Wavering IMF adds to investor uncertainty
Latin America faces what one analyst calls the worst period in its economic history since the middle of the 19th century. The decade of reform appears to be ending with little having been achieved. Political crises abound. Much needed foreign capital is drying up. And those looking to the IMF for salvation are likely to be disappointed.
It is July, and Adam Lerrick is on a roll. The conservative Carnegie Mellon economics professor and adviser to the US Congress is saying that Brazil is no different to United Airlines: in neither case should public money bail out private creditors. Brazil is "a political problem which has economic consequences" he says, and although the Brazilian people are perfectly free to elect a leftist as president, it's not the job of the IMF to step in and provide enough money to minimize those consequences.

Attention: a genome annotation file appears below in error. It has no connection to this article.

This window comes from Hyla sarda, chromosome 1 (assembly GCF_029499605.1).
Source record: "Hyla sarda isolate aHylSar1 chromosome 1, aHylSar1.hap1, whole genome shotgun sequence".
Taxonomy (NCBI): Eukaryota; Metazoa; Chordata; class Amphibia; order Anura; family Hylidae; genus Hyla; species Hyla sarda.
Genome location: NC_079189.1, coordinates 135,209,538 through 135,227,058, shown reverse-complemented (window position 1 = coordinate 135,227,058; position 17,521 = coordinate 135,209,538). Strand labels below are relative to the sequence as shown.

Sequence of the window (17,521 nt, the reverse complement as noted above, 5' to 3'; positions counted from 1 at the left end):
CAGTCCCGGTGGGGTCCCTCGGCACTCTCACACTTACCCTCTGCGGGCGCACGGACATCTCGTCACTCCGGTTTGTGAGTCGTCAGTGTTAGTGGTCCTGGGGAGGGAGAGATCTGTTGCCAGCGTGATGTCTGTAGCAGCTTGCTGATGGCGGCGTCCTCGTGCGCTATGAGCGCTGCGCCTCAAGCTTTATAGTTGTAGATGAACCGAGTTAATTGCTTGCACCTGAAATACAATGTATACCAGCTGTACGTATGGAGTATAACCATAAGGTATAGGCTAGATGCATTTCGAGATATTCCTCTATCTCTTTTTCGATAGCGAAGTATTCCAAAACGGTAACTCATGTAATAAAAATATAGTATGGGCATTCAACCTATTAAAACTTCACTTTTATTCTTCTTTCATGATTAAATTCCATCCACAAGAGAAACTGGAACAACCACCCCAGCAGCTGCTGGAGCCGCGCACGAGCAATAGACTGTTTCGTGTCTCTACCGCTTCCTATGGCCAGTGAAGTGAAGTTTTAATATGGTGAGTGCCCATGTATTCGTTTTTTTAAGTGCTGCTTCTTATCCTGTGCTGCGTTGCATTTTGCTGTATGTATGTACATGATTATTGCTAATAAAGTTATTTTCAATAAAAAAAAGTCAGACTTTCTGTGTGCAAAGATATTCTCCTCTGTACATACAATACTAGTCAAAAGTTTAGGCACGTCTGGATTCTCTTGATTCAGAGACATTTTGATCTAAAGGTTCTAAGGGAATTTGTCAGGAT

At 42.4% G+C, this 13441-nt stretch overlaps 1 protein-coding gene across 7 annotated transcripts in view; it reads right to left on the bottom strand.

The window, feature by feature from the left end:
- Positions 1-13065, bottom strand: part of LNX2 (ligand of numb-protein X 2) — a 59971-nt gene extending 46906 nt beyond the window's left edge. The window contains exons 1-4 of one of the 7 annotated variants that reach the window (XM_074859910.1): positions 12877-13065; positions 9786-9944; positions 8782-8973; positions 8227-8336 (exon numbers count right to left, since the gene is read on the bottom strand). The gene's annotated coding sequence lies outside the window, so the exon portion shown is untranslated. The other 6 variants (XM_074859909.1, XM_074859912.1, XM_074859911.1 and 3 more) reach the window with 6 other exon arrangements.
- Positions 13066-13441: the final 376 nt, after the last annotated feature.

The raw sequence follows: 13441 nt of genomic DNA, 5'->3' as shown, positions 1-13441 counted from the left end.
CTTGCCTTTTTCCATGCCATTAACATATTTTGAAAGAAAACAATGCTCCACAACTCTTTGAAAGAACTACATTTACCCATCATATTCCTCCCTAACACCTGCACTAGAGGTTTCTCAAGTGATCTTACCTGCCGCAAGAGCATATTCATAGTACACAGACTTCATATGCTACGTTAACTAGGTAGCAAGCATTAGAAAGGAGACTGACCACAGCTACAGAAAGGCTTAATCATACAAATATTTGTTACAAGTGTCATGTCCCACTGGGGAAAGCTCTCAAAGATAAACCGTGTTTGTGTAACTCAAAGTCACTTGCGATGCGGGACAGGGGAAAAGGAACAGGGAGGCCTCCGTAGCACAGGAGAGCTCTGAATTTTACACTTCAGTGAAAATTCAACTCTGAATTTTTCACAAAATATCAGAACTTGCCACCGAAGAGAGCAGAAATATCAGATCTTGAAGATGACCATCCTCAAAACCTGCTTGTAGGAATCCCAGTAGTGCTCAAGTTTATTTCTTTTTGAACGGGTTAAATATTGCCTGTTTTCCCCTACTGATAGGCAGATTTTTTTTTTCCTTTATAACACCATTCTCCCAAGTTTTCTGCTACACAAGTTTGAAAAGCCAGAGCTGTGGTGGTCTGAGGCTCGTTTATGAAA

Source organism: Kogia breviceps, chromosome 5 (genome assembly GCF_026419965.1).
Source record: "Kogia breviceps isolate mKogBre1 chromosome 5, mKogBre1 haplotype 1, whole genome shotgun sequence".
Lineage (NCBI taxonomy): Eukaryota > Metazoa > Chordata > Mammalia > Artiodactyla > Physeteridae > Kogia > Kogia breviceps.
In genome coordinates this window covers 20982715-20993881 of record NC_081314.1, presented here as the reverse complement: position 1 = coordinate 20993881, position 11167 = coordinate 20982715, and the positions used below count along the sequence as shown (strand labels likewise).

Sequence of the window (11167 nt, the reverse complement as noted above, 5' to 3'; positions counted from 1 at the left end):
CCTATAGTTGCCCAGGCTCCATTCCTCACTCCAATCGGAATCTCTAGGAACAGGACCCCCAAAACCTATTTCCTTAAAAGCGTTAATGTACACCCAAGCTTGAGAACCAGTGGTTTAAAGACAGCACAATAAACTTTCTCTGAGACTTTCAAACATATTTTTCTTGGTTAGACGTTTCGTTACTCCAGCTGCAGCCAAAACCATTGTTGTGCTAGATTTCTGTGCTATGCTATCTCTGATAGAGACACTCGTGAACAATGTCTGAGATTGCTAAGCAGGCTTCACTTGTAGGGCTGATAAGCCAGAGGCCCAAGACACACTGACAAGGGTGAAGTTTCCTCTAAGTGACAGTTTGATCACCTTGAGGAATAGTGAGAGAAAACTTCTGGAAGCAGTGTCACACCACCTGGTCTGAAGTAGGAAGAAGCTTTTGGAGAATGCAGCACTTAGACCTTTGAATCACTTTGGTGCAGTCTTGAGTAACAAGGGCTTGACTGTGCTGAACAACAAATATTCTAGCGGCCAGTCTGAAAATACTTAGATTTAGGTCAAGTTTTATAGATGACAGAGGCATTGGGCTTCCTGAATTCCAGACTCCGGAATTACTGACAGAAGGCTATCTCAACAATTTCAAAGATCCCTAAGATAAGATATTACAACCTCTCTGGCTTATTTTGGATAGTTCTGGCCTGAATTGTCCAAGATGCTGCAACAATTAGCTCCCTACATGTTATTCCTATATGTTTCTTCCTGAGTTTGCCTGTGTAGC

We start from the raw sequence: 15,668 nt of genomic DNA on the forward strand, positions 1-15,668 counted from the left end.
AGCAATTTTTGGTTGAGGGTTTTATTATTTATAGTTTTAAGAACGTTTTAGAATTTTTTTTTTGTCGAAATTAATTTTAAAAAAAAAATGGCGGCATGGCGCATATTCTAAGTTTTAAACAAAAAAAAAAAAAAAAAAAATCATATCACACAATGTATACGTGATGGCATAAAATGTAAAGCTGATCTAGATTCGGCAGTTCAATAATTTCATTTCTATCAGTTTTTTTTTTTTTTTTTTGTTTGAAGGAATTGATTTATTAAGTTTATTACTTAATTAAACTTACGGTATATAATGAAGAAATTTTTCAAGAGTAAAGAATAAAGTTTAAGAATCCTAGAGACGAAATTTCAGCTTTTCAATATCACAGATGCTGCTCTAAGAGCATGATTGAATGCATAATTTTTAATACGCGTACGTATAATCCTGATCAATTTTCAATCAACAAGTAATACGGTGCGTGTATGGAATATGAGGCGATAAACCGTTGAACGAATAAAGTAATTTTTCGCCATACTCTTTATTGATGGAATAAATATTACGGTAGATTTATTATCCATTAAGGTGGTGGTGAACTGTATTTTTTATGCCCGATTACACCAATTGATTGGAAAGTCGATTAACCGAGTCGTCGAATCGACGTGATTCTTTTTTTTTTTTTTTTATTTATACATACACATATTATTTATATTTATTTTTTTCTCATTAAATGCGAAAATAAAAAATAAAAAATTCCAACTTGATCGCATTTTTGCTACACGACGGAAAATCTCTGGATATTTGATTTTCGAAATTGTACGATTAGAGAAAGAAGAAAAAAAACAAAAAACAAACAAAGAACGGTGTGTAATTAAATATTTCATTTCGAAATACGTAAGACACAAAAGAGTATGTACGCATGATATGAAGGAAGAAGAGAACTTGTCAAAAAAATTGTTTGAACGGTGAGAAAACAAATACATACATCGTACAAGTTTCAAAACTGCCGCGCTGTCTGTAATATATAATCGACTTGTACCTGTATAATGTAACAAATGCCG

"The new IMF, the new US Treasury, no longer have any sympathy for the idea of large-scale bailouts," Lerrick says. If and when the next Brazilian administration starts implementing fiscally responsible policies of its own accord, then and only then should the IMF step in to help reduce the cost that ordinary Brazilians must pay.
Three weeks later, the new IMF is a thing of the past - if it ever existed in the first place.